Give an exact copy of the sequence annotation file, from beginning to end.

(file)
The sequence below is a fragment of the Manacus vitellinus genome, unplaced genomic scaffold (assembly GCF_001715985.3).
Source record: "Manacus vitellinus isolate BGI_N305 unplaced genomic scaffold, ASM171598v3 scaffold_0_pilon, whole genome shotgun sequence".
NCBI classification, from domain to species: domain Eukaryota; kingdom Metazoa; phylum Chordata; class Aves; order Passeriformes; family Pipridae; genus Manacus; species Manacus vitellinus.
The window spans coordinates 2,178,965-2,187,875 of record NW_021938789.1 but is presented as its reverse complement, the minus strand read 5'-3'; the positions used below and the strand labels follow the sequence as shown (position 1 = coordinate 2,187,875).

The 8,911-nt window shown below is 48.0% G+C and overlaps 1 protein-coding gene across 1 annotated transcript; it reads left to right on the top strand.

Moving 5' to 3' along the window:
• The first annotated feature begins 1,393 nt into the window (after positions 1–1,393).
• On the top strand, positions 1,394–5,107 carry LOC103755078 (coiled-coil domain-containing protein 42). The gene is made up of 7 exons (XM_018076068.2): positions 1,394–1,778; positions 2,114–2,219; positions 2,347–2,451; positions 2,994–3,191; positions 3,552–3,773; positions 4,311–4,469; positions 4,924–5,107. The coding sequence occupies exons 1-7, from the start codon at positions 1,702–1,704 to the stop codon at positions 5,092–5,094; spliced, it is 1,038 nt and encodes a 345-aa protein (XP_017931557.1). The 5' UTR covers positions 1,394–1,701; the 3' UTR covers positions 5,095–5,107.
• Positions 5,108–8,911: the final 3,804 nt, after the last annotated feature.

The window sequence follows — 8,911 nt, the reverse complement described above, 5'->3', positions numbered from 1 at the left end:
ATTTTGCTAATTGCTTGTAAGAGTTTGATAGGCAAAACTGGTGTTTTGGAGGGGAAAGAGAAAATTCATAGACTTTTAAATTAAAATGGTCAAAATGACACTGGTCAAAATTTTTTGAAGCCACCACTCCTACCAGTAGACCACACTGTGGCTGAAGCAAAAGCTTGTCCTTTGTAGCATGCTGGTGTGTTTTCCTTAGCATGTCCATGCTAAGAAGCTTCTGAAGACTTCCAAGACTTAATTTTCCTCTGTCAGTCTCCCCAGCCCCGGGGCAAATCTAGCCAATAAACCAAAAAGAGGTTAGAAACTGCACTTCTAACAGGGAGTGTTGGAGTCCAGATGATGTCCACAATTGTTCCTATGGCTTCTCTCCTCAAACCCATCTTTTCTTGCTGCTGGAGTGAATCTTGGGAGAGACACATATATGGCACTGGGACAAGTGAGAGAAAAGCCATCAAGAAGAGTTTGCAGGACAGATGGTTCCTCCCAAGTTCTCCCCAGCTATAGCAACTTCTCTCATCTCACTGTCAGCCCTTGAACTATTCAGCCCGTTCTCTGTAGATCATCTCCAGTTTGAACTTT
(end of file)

The sequence below is a fragment of the Manacus vitellinus genome, unplaced genomic scaffold (assembly GCF_001715985.3).
Source record: "Manacus vitellinus isolate BGI_N305 unplaced genomic scaffold, ASM171598v3 scaffold_0_pilon, whole genome shotgun sequence".
NCBI classification, from domain to species: domain Eukaryota; kingdom Metazoa; phylum Chordata; class Aves; order Passeriformes; family Pipridae; genus Manacus; species Manacus vitellinus.
The window spans coordinates 2,178,965-2,187,875 of record NW_021938789.1 but is presented as its reverse complement, the minus strand read 5'-3'; the positions used below and the strand labels follow the sequence as shown (position 1 = coordinate 2,187,875).

The 8,911-nt window shown below is 48.0% G+C and overlaps 1 protein-coding gene across 1 annotated transcript; it reads left to right on the top strand.

Moving 5' to 3' along the window:
• The first annotated feature begins 1,393 nt into the window (after positions 1–1,393).
• On the top strand, positions 1,394–5,107 carry LOC103755078 (coiled-coil domain-containing protein 42). The gene is made up of 7 exons (XM_018076068.2): positions 1,394–1,778; positions 2,114–2,219; positions 2,347–2,451; positions 2,994–3,191; positions 3,552–3,773; positions 4,311–4,469; positions 4,924–5,107. The coding sequence occupies exons 1-7, from the start codon at positions 1,702–1,704 to the stop codon at positions 5,092–5,094; spliced, it is 1,038 nt and encodes a 345-aa protein (XP_017931557.1). The 5' UTR covers positions 1,394–1,701; the 3' UTR covers positions 5,095–5,107.
• Positions 5,108–8,911: the final 3,804 nt, after the last annotated feature.

The window sequence follows — 8,911 nt, the reverse complement described above, 5'->3', positions numbered from 1 at the left end:
ATTTTGCTAATTGCTTGTAAGAGTTTGATAGGCAAAACTGGTGTTTTGGAGGGGAAAGAGAAAATTCATAGACTTTTAAATTAAAATGGTCAAAATGACACTGGTCAAAATTTTTTGAAGCCACCACTCCTACCAGTAGACCACACTGTGGCTGAAGCAAAAGCTTGTCCTTTGTAGCATGCTGGTGTGTTTTCCTTAGCATGTCCATGCTAAGAAGCTTCTGAAGACTTCCAAGACTTAATTTTCCTCTGTCAGTCTCCCCAGCCCCGGGGCAAATCTAGCCAATAAACCAAAAAGAGGTTAGAAACTGCACTTCTAACAGGGAGTGTTGGAGTCCAGATGATGTCCACAATTGTTCCTATGGCTTCTCTCCTCAAACCCATCTTTTCTTGCTGCTGGAGTGAATCTTGGGAGAGACACATATATGGCACTGGGACAAGTGAGAGAAAAGCCATCAAGAAGAGTTTGCAGGACAGATGGTTCCTCCCAAGTTCTCCCCAGCTATAGCAACTTCTCTCATCTCACTGTCAGCCCTTGAACTATTCAGCCCGTTCTCTGTAGATCATCTCCAGTTTGAACTTT